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Czech presidential candidate welcomes buyout of farm on site of former concentration camp for Roma

10.1.2018 17:39
Michal Horáček (PHOTO: Facebook page of Michal Horáček, by Michal Hančovský)
Michal Horáček (PHOTO: Facebook page of Michal Horáček, by Michal Hančovský)

Friday will be the first day of voting in the Czech Republic's presidential elections. The first round of voting will run from 12-13 January, with voters choosing from a slate of nine candidates, and an eventual second round will take place on 26-27 January.

News server has asked several questions of all the candidates on Romani-related subjects and is publishing the responses received in order. The third candidate to respond to our questions was Michal Horáček.

Horáček was one of the first people to register as a challenger to the incumbent, Czech President Zeman. He announced his candidacy in the autumn of 2016.

He is paying for his presidential campaign himself. He first came to prominence as the co-founder of the Fortuna betting agency, which he sold after 15 years for CZK 2.4 billion [EUR 94 million].

The Czech public associates this candidate with the democratic transition of 1989 and his direct political involvement in those events. He was a co-founder of the MOST (BRIDGE) initiative, the aim of which was to bring the Prime Minister of the Czechoslovak Socialist Republic to the negotiating table with representatives of independent civic initiatives.

The effort was successful and undoubtedly contributed to the anti-totalitarian revolution taking place peacefully and rapidly - the Velvet Revolution, as it was called. Horáček has also long collaborated with singers such as Petr Hapka or Hana Hegerová, writing original material for them.

The candidate has also published in prestigious international publications such as Bloodstock Breeders’ Annual Review or The British Racehorse. In 1996 he earned a Bachelor's degree from Charles University's Institute for the Foundations of Education, followed by a Master's degree in anthropology in 2007.

Horáček also earned a PhD in 2011. He is in a second marriage and has three children.

Q: The Czech state recently concluded a contract to buy the pig farm in Lety u Písku that is standing on the site of a former concentration camp for Romani people. Is that good news, in your view? Do you agree with the previous Government's step?

A: A place where people have been mistreated should be occupied by a memorial, not a pig farm. I said that in the past and I am saying it now. I welcomed the previous Government's step.

Q: In your view, does the Czech Republic need the law on social housing that was not adopted during the previous electoral period, despite the promises of the previous Government to adopt one?

A: Yes it does. I have publicly repeatedly expressed my views in favor of adopting such a law and I have criticized politicians for not managing to adopt one during the previous Parliament despite their promises. The trafficking in poverty in the excluded localities is terrible and that law could restrict it.

Q: Are you in favor of remaining in the European Union or leaving it? Are you in favor of adopting the euro?

A: We unequivocally must remain in the EU. Leaving it would mean we would fall into insignificance, and that would harm us extraordinarily. As far as the euro goes, it's primarily a matter for the Government, which has said it will not establish a deadline by which to adopt it. One day we will have to adopt it because we are bound by the accession agreement to do so. However, that question is not the main order of the day at this moment and I will not be working towards it.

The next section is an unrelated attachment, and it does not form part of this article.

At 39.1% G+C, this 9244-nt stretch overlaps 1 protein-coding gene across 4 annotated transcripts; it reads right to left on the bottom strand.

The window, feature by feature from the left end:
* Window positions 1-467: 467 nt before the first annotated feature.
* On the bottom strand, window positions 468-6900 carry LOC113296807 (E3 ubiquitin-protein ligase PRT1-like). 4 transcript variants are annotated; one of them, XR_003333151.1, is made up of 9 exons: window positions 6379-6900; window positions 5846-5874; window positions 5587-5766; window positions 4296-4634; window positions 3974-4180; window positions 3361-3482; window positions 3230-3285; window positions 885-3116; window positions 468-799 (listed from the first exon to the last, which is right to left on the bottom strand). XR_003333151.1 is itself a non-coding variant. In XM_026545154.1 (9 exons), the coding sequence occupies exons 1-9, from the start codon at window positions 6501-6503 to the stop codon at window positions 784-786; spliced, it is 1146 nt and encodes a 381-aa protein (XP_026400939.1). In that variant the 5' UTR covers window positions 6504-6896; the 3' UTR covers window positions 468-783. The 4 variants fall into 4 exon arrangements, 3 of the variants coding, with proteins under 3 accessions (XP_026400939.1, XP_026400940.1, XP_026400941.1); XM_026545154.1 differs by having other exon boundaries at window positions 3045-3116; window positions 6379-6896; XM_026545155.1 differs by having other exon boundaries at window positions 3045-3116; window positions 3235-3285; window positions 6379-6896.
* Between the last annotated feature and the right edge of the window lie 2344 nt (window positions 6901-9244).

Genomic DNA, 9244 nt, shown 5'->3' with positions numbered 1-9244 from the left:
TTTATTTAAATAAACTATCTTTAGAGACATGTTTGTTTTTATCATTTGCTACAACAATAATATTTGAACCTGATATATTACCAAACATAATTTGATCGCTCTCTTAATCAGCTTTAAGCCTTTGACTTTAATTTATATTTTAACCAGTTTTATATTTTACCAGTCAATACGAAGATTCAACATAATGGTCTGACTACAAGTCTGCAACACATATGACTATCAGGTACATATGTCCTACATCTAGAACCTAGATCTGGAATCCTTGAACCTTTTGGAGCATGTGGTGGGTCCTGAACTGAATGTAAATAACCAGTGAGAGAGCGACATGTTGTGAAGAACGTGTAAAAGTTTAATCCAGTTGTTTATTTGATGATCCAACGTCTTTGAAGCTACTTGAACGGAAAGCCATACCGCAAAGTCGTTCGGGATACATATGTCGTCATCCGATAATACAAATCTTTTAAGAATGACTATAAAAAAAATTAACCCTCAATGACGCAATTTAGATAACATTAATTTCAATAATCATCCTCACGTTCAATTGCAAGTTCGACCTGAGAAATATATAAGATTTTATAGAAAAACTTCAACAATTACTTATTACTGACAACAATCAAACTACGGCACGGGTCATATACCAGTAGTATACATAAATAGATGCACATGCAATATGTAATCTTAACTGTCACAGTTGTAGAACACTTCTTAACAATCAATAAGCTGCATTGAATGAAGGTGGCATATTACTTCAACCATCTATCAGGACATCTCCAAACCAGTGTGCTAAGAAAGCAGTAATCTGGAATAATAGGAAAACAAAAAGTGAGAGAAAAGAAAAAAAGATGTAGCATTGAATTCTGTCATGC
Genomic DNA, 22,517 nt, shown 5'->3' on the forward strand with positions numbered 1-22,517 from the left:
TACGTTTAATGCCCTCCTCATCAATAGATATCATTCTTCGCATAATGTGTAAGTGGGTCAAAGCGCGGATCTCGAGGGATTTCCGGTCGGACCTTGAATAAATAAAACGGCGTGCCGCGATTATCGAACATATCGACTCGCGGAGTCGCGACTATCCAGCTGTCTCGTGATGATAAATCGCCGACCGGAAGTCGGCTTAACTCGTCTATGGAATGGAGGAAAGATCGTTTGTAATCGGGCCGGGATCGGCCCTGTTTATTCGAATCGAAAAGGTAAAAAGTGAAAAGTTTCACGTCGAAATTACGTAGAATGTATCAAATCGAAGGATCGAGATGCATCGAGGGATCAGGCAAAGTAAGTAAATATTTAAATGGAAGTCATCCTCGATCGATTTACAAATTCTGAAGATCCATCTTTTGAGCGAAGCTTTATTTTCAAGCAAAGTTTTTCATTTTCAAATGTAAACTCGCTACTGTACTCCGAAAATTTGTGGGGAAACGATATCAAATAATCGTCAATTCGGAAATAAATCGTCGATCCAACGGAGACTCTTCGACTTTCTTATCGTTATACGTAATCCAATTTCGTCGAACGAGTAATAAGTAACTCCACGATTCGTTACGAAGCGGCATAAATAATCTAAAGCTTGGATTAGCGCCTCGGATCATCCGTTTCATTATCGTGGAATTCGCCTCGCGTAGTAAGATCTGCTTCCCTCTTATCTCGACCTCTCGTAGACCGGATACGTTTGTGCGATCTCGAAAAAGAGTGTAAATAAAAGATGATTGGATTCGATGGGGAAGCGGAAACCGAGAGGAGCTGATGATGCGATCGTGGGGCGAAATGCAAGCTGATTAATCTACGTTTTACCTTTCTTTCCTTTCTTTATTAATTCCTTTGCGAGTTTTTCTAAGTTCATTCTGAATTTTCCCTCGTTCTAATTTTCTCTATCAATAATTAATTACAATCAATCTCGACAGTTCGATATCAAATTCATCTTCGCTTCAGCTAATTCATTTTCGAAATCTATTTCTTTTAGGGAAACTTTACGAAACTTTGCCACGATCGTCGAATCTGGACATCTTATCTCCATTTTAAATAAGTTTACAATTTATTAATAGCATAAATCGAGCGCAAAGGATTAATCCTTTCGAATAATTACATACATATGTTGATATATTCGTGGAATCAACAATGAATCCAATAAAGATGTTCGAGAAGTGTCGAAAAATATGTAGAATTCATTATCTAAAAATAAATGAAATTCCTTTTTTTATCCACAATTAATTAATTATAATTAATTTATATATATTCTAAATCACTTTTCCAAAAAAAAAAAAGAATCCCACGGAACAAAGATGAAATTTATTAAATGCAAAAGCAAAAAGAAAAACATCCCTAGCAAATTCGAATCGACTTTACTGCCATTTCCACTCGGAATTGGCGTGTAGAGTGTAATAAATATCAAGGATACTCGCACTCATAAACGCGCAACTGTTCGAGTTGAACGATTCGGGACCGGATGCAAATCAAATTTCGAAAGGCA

Q: Whom would you give state honors to if you were to become head of state? Do you know of any Romani figures who deserve such an honor?

A: Certainly - I have mentioned Zdeňka Demeterová more than once. I met her in the excluded locality of Varnsdorf. She is a Romani woman who attended a "special school" without ever learning how to read or write. She grew up in a ghetto. Through her own diligence, she has taught herself what she needs to know, and today she is used to working with computers and she has completed a field social worker course. Today she herself is aiding people in the excluded localities. That is immeasurably difficult work and those who do it get abuse from both sides, from the Roma and from the whites. She's not giving up, though. Another example is the director of the Museum of Romani Culture, Jana Horváthová. She certainly deserves honors for her work.

Q: What is your view of affirmative action for Romani people, for example, the scholarships provided to Romani high school and college students?

A: Since I have personally contributed to such scholarships for several Romani students, my opinion is probably clear.

Q: If you were to become head of state, would you announce a partial prisoner amnesty the way Czech President Václav Klaus did?

A: Any measures that are across-the-board are always problematic. I would grant individual pardons in justified cases, but never an amnesty.

Q: Does the Czech Republic need inclusive education, in your view? How do you assess the first year of inclusion in practice?

A: I support the idea of inclusion. However, I have also met with many educators and other experts in education, so I know that the practical implementation of inclusion in the primary schools frequently lags behind and creates no small amount of problems for those whom it is basically intended to aid, i.e., the handicapped children. I think we must generally proceed much more sensitively on this issue.

Rena Horvátová, translated by Gwendolyn Albert
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